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The excellent times of the software industry

I would like to discuss a bit about the old good times of the software industry - at the beginning of the PC revolution, before the Internet was even born.

Man, those were the days!

Doesn't anybody remember WordStar, WordPerfect, Lotus 1-2-3, VisiCalc, dBase, Norton Utilities, PC Tools, Knowledgeman, Lotus AmiPro, ImageStyler, CPAV (Central Point Antivirus), coutless BBS software systems like ProBoard, etc?

They were VERY successful products in there time.

Those were the times when a little company could come up with something like WordPerfect or WordStar (which, of course, was hard to write using assembly language or C mixed with assembly language), sell it at $ 400 per license, and make a lot of money even in it's first year.

Most of the products mentioned above selled well for a few years, and then were outselled by products made by MS, but the people who made them had a GREAT time (because it is great to work on such products, even if it is very hard work), and got lots of money (Mitch Kapor, for instance).

I consider these were the golden times of the software industry - when one could come up with a product idea, work hard on it (without any VC crap), and then make a lot of money with their product, develop the product further, etc.

I don't know if such a thing is possible today.

I am fighting and working hard to make this possible for myself and my company.

In the last year I had my first small successes, but I wonder if it's possible to sell even half of what WordStar Corporation used to sell, for example.

This is my dream - I want my company to become like WordStar or Symantec was, at that time - a success.

I'm not aiming to be like the big fish like MS, or Lotus, but I'd really, really love to have a success similar to the success of, for example, WordStar Corporation (which had another name, at the time).

I and my partner are working hard towards that.

Back in the days of Lotus / WordStar / WordPerfect, the game was fair - you worked hard, made a good product, and got lots of money.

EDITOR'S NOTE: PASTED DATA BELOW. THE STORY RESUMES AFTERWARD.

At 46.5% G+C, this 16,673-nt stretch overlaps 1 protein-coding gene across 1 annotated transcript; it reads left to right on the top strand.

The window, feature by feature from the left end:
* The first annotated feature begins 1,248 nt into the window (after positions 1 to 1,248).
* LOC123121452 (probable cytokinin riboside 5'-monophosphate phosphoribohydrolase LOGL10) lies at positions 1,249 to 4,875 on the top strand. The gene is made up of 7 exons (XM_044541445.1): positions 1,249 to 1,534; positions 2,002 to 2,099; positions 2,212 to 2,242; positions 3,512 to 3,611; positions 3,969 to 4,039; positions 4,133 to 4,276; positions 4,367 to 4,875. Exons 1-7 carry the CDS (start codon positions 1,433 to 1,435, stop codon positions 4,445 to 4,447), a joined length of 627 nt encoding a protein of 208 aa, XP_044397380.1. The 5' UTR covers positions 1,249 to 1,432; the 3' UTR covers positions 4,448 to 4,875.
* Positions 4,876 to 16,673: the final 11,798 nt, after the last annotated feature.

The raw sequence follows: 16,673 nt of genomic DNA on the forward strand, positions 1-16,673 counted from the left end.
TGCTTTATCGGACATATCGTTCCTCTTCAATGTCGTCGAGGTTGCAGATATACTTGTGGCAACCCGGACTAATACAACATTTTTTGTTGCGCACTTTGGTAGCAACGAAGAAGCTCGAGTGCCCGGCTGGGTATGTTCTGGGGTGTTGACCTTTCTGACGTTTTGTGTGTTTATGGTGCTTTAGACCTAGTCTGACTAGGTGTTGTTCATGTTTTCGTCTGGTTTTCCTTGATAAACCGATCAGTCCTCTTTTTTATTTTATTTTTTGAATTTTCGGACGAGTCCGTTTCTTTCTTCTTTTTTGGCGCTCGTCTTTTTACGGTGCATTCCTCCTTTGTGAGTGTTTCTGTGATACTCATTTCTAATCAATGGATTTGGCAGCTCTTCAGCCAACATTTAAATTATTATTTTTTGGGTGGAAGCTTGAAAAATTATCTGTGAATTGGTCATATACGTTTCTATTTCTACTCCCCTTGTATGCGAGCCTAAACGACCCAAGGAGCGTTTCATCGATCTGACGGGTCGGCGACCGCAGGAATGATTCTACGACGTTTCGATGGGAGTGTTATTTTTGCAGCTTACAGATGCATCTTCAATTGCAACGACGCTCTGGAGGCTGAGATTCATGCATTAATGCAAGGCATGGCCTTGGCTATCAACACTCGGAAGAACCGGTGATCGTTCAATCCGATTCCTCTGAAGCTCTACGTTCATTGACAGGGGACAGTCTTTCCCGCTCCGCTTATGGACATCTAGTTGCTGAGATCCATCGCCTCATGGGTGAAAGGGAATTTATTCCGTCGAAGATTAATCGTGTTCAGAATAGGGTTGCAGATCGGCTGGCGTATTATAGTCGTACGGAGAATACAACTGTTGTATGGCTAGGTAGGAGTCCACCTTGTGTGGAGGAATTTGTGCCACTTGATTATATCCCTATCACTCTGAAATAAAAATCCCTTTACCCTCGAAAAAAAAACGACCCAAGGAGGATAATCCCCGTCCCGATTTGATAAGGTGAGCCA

In the last "tech boom", the game was very crooked - fool some VCs, get their money, and spend it or transfer it to the personal account.

This is another reason for which I call that period the golden times of the software industry.

Anyway, back to the point I wanted to make:

Unfortunately, prices dropped - in the golden times, you could sell a word processor for 300 - 400 $, but now for maybe 150 $ you can have a full office suite, and the market is so saturated, that even MS seeks other revenue sources, like software subscriptions.

Prices are likely to drop further - for example, several companies made office suites, and sold them. They invested money (in developing the software), and got their investment back. Now there is no reason NOT to drop prices - so price wars appears, and prices are dropped slowly, but surely.

Unfortunately (for developers) software tends to cost less and less. We start being swamped in free programs and solutions - in this climate, it is very hard to sell software.

Programming, as a profession, will not die, but selling commercial software as boxes may die a slow, but sure death - and this was, unfortunately, my dream - to make a good software which will sell, and become rich.

There was also a lot of consolidation in the software industry: before there were lots of companies, now only MS thrives due to it's success in being the dominant OS and office software maker.

The other successful software companies are successful because they do incredibly complex things: Oracle, SAP, etc.

A single individual or a small group of developers can not start nowadays and say: I shall write an application in my garage, and I shall be the next Oracle, or the next SAP. For such things, billions of dollars in investment are needed.

I belive that in the future, most of the software will be free (as in beer), and only the most complex pieces of software (for example, a very advanced database coupled with a web server featuring advanced server-side scripting and special features like e-commerce - or - something like SAP, etc) will be sold for money.

Many people, and especially non-programmers, like this image, but to me, it is a dark image - a word where my dearest dream is no longer possible.

I wonder if there is a way to have a successful (ie. making a good product and good money) software company in today's IT climate.